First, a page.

I look at service as an issue that is most prevalent in those who have a desire for 'doing things right' and have a strong understanding of 'common sense principles'.
A quick service story: The first time I went to Prague (just after the Velvet revolution), I went on a tour with a wonderful lady who courted us around this beautiful city and gave us a magnificent view at what Prague was and also a sense of what is was to become...in her mind. She had a tremendous knack for pleasing her guests. Funny thing though...her socks were filled with holes and she wore sandals (it was cold). When asked why she went out like that, she explained what life was about in earlier years where socks and clothing of any type was given out once a year...and you got no more. So, she did not feel strange about wearing these socks and sandals as that was the life she had lived. But, that tour business was started by her and I might add, very successful. She said she loved serving her clients and thought the free market system was wonderful.
On the other side of that coin was the gentleman we met with who was a 'big dog' in the former Politburo. He did not have a job. All he could talk about was how he used to drive a brand new Mercedes and now he rode a bike. He used to live in a penthouse, but now he lived in a studio with a pull out bed. He always had more money for anything he wanted while under Communist rule. Now he had none. And on and on it went. He hated capitalism.
The difference in the two...one was entitled and can't even begin to figure out what life and service is about. The other had the basic understandings from a tough life and knew how to make the best of it by....applying her learned common sense and decency principles of how to do something right....because she had no chance to do it wrong when growing up.
I know which one I'd want greeting me at Marriott.
TE and other Insiders,
Many thanks for your responses; they make for a much more rounded piece.
The "entitlement" issue sems particularly vexing. At a particular historical moment, it represented, at best, a noble response to the suffering of war and deprivation of poverty. Unfortunately, as subsequently became clear, the provision of practical welfare was underpinned by an ideology that brooked little challenge or modification. In time, it has created a monster, a generation of politicians and recipients for many of whom the essential reciprocity between "entitlement" and "responsibility" is all too rarely appreciated or acknowledged. Witness recent events in my country.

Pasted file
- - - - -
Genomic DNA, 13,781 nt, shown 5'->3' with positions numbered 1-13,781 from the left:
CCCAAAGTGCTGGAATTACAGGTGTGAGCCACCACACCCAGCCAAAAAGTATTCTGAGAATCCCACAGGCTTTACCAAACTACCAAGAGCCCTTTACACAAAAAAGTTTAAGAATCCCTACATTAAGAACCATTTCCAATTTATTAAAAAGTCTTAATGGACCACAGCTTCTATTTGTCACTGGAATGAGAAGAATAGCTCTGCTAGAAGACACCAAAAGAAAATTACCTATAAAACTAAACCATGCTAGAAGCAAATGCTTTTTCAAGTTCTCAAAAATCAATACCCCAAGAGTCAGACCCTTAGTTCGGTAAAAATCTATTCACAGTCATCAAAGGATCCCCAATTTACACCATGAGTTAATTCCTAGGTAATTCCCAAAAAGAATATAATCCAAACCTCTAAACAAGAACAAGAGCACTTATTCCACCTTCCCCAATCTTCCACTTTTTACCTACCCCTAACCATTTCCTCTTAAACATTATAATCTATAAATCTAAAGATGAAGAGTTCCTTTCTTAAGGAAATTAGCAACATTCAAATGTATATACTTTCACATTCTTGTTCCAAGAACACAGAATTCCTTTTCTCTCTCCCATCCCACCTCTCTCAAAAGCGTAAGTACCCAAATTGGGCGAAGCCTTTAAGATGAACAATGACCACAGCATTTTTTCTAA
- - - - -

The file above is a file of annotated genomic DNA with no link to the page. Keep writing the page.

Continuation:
What, if anything, does this mean for the likes of Marriott? I can imagine a CEO saying, clearly and with some emphasis, "we are not in business to change the world." True.. in many respects. Nor, to be honest, do I know to what extent contemporary training strategies and operating policies take account of the trends identified above - whether, for example, the image of training has been rebranded and/or "incentivised" to sit more comfortably alongside the primacy of individual aspiration; and whether modern corporations can extend their presence in higher education to helping, in one way or another, design and deliver earlier interventions in schools. If there is a useful role to be played in these respects, perhaps it is increasingly to the large corporations that we should look to support small-scale innovation and, where it proves fruitful, to provide leadership in subsequent "roll-out" strategies.
ProfC: give my love to Torcello, Other friends: have a good week-end.
Simply put, the quality of customer service is based on the quality (attitude towards the job, mostly) of the people hired. I believe Marriott needs to do a better job of screening their applicants with an appropriate aptitude test of some sort. If I hire a donkey, no matter how much training I may give it to be a horse, I will never end up with a horse.